An eye-popping bill for just a handful of specialty medications is in the pipeline for the federal government—and therefore, taxpayers—in the next 10 years, the health insurance industry’s lead trade group warned Monday.
“We are witnessing a return to dramatic increases of year-to-year drug spending,” said Dan Durham, interim CEO of America’s Health Insurance Plans.
The research, commissioned by AHIP and prepared by the Avalere Health consulting group, projects the federal government in the next decade will have to spend almost $50 billion on just 10 so-called breakthrough medications alone, with most of those drugs having yet to hit the market.
Those breakthrough medications—for certain cancers and chronic conditions, such as hepatitis C—get priority or expedited review for approval from the Food and Drug Administration.
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Most of the projected spending will come from $31.3 billion in increased drug costs tied to Medicare, the federal health insurance program for senior citizens, according to the research.
Another $16 billion in costs will be paid by Medicaid, the government health coverage program for the poor. The remaining amount, more than $2 billion, will come from spending on subsidies for customers of government-run Obamacare health insurance exchanges, Avalere estimates.
The projection does not include potential costs from the drugs to other government-run health programs, such as the ones that cover current and former members of the military. Nor does it include costs from use of the drugs for purposes other than those stated on their label, the out-of-pocket costs to insured people from them, or the costs to commercial insurance plans.
As a result, Durham said, the nearly $50 billion tab “is a very conservative estimate in our view.”
“We expect spending to significantly increase beyond this figure,” he said.
Durham said that although patients “rely on innovative, lifesaving medications … soaring prices jeopardize access for those who would benefit the most from these treatment.”
He called for more transparency in the justification for prescription drug costs and for “a sustainable pricing solution that will ensure patients can access the medications they need.”
Durham noted that the projections related to breakthrough drugs represent just a fraction of the increased national spending on medication, which reached a record $374 billion last year. That was 13 percent more than in 2013, and was the biggest percentage hike in a decade. Almost half of the percentage increase was due to breakthrough therapy and specialty drugs.
The drugs eyed by Avalere for its study included three that came on the market in the past six months: Viekira Pak for hepatitis C, Ibrance for breast cancer, and Eylea for diabetic retinopathy. The others are due to come to market next year through 2020, and include the cystic fibrosis drug Kalydeco, and Rociletinib for lung cancer.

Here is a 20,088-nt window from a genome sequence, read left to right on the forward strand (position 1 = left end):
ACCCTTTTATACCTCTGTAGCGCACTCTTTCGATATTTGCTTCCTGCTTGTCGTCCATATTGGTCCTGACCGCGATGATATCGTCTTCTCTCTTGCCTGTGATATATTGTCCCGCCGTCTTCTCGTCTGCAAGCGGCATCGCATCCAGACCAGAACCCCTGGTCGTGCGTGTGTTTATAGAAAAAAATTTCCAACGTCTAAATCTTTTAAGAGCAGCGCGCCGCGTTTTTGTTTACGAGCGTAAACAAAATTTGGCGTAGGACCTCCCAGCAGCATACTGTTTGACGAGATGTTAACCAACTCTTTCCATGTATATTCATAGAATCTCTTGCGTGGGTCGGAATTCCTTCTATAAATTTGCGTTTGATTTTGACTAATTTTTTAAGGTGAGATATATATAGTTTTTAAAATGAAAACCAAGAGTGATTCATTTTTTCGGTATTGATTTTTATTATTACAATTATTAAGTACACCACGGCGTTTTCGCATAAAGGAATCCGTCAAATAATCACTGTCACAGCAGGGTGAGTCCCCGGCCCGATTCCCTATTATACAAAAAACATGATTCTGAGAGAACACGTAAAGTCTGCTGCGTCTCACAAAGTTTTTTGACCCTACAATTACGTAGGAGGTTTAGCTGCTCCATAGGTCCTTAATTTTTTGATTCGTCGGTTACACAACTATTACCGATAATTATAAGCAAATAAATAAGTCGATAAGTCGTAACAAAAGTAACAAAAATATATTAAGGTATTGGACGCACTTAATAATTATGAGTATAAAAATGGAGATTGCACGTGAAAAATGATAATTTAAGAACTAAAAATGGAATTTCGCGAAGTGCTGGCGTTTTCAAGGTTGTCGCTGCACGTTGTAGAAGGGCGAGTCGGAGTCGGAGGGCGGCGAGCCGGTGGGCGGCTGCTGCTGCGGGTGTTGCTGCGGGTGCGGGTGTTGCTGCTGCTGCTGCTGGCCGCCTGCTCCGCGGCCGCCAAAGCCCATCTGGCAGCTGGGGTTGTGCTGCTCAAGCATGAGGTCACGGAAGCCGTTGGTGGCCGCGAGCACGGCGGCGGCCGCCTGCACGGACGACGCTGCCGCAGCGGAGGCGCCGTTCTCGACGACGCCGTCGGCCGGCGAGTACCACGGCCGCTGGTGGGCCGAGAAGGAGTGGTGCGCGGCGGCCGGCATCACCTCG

Avalere selected the drugs for analysis that were likely to generate the highest revenue for the makers over the next decade.
“These 10 drugs represent a small subset of the more than 5,400 medications in the drug pipeline,” AHIP said in a statement. “With many more drug manufacturers seeking breakthrough status and more than half of the total pipeline in later stages of clinical development … total prescription drug costs are expected to dramatically increase in the coming years.”
AHIP’s membership consists of insurers whose plans cover much of the costs of medications. AHIP has been vocal in its complaints about these expenses, particularly after the introduction in 2013 of the hepatitis C medication Sovaldi, which costs $84,000 for a standard treatment regimen.
Sovaldi’s cost, Durham said, is emblematic of the trade-offs between the benefits of a medication and “prescription drug prices that defy gravity.”
But the Pharmaceutical Research and Manufacturers of America, which represents leading biopharmaceutical researchers and biotechnology companies, said AHIP’s criticism and singling out of breakthrough drugs to make its case isn’t justified.
“They’re cherry-picking a handful of medicines to tell a false story about recent cost trends,” said PhRMA spokesman Robert Zirkelbach.
He said that spending on drugs in the U.S. is the same share of overall health spending now as it was in 1960—10 percent—”and it’s the same percentage that the federal government projects over the next 10 years.”
He noted that “eventually all of the medicines” whose high price tags have gotten attention “will come off patent, and the prices will fall dramatically, often 80 or 90 percent,” which frees up resources to pay for other health care.
Zirkelbach also said that the Avalere research does not, in assessing the costs of the drugs to the federal government, factor in the financial savings realized from treating patients, and avoiding other health conditions or treatment they would otherwise need without the medication.
“It’s not looking at the value that the medicines provide to patients in the health-care system,” he said.
“We do know that the cost of disease is growing [at an unsustainable rate] and medicines are the solution to those cost challengers.”